A three-strong panel was asked what drives excellence in Sunday’s session with members.

 

Pat Machray, chairman of ANM Group; Kirsten Williams, a beef and sheep consultant for SAC Consulting; and Martin Birse, farm manager at Pitgaveny Farms, Elgin; were held to task as members quizzed them on how they could incorporate it into their own lives and business.

 

We take a look at three of the best questions they faced.

‘What is the best way to go about setting targets to achieve excellence?' Andrew McGregor

Pat: Keep the main goal in mind, but set yourself small steps which are achievable to help you reach the main goal. The farming pace is not always a quick one. You won’t reach your goals overnight so plan ahead.

 

Kirsten: Be realistic about what you can achieve and by when. Measure your outcomes and benchmark them so you know where you sit in the industry.

 

Martin: Keep asking yourself what are the steps to get there and continuously measure and assess your journey in reaching these goals.

 

‘How important is mentality in achieving excellence?’ Duncan Morrison

Pat: People give in too early. The only thing which stops yourself is you. You have got to believe in your goals and have the right attitude. Don’t be afraid to ask questions.

 

Kirsten: Keep your goal in mind and don’t let anyone know you down <<>> Just keep working away to achieve your aim.

 

Martin: Recognise the type of person you are and look at your team/network so you understand their skills. Then work out what other skills you require to reach your goals. If you have concerns or face problems along the way, find a way round it and don’t give up.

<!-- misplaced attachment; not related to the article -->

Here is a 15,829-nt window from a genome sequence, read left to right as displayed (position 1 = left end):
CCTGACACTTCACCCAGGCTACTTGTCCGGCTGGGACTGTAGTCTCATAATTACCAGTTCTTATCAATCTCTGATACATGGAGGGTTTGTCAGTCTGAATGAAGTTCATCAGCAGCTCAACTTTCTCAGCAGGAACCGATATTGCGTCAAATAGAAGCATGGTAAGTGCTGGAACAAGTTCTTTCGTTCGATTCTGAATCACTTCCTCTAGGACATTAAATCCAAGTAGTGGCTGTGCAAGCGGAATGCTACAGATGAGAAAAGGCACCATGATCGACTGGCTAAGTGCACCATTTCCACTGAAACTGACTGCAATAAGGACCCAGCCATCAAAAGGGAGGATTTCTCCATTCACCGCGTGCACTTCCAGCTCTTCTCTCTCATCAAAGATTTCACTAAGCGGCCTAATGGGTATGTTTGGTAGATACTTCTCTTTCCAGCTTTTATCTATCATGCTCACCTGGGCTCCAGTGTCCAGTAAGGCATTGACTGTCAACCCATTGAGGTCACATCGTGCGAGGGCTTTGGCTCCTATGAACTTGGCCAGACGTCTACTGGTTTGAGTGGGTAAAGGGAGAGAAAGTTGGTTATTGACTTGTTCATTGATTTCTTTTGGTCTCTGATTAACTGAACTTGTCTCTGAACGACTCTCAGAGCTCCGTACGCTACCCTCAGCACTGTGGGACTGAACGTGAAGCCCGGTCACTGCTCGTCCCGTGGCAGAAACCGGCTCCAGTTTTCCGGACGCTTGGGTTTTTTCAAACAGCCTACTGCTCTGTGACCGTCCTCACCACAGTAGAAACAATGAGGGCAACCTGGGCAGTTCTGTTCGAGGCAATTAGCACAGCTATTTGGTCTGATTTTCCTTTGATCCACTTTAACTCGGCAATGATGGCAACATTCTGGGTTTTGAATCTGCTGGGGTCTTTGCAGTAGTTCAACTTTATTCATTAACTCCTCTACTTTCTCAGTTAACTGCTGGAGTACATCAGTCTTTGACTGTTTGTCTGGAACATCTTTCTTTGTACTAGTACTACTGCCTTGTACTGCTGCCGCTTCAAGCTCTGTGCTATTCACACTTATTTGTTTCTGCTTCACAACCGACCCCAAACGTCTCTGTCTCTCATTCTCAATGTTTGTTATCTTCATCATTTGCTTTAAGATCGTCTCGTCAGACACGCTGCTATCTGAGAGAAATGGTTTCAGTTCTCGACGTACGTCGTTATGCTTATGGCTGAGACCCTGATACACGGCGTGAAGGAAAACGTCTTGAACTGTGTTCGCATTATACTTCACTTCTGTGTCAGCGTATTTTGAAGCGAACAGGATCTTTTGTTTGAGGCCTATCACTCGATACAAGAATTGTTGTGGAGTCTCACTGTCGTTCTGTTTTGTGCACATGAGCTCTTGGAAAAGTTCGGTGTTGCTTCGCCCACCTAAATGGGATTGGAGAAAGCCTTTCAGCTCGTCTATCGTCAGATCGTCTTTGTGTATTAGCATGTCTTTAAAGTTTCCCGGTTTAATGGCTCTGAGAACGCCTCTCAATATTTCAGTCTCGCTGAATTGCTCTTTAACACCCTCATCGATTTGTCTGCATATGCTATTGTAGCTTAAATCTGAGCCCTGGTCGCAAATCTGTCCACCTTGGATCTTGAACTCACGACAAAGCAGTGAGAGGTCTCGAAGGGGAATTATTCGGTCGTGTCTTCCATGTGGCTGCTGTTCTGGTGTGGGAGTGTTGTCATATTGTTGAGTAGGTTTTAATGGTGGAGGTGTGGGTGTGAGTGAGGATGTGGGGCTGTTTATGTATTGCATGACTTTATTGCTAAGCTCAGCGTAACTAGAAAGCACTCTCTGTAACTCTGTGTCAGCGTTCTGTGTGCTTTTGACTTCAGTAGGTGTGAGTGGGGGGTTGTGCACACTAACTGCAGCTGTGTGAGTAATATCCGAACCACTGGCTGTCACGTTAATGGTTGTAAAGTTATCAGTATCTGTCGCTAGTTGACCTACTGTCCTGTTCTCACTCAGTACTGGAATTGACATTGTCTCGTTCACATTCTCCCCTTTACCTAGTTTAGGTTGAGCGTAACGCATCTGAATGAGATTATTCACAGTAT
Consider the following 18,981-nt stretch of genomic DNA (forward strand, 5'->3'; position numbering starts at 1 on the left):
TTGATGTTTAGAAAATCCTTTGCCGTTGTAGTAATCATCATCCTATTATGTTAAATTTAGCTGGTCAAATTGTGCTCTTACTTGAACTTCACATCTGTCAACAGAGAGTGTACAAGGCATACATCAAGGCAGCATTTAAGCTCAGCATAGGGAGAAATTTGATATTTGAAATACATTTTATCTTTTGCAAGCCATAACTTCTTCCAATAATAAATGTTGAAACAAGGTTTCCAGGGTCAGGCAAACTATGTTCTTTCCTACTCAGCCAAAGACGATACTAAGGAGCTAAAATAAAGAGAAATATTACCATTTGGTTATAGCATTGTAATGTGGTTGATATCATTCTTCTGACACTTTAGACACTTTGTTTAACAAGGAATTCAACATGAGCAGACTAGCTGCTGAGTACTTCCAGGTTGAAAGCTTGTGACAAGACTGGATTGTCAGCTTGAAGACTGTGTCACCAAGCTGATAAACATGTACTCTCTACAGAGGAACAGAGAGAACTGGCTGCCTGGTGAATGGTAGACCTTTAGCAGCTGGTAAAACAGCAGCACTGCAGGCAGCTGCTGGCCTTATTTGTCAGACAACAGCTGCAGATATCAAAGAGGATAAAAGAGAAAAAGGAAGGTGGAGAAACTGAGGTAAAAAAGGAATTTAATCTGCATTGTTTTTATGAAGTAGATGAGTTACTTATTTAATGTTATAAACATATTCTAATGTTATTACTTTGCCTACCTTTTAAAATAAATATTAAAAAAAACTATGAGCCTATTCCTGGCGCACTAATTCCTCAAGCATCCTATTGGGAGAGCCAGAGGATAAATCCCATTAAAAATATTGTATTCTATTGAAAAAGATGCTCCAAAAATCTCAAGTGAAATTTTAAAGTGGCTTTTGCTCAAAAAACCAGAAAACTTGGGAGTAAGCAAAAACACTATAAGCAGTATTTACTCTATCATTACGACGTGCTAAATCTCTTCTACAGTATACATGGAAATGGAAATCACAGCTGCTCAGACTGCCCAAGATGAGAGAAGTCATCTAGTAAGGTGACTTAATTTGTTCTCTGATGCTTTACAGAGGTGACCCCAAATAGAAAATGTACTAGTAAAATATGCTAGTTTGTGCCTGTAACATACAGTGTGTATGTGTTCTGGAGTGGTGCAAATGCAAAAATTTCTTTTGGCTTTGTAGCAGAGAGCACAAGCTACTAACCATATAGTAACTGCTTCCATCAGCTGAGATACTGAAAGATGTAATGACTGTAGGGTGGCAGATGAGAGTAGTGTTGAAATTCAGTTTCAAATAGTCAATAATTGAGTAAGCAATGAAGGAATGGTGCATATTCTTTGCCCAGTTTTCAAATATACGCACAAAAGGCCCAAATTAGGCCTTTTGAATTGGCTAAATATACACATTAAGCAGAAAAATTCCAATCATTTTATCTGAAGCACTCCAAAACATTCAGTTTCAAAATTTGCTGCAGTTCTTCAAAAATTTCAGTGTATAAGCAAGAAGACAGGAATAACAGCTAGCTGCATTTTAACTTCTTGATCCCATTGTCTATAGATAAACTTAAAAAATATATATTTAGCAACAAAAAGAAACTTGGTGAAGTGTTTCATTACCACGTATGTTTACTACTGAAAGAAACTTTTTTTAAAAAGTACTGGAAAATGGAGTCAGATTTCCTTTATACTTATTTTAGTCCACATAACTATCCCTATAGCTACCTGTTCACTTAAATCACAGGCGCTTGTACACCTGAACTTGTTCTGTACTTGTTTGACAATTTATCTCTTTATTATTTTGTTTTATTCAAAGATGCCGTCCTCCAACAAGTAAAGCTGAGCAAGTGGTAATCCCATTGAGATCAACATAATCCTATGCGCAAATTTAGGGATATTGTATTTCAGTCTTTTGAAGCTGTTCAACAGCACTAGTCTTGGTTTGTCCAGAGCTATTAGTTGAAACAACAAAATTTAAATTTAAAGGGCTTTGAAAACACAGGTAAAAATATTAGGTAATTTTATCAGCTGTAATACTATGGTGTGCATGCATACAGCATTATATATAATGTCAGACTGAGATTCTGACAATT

‘How can members change the industry so it has a more positive outlook? Ruari Box, Mearns JAC

Pat: Get more involved beyond the farmgate. We are an important part of the UK economy but we don’t get enough recognition. For example, we preserve our land by protecting our environment. Beyond the farmgate is an area we can influence a lot. The public need to understand more about what goes on at our farms and how there it is much more than just rearing a cow.

When we do engage, for example by going into a supermarket to talk direct to consumers, it is always welcomed and seen as a positive.

 

Kirsten: Forget the red tape, achievements can be made without Government subsidies. Be efficient in everything you do and shout about all the positive aspects. There are so many elements to talk about.

 

Martin: Go out, tell the good stories and highlight how successful we are. We have a good industry in the food and drink sector, we need to put this positive message out across other industries to show we are an exciting sector linking a wide range of careers. We need to engage with the youth so they want to be in our industry.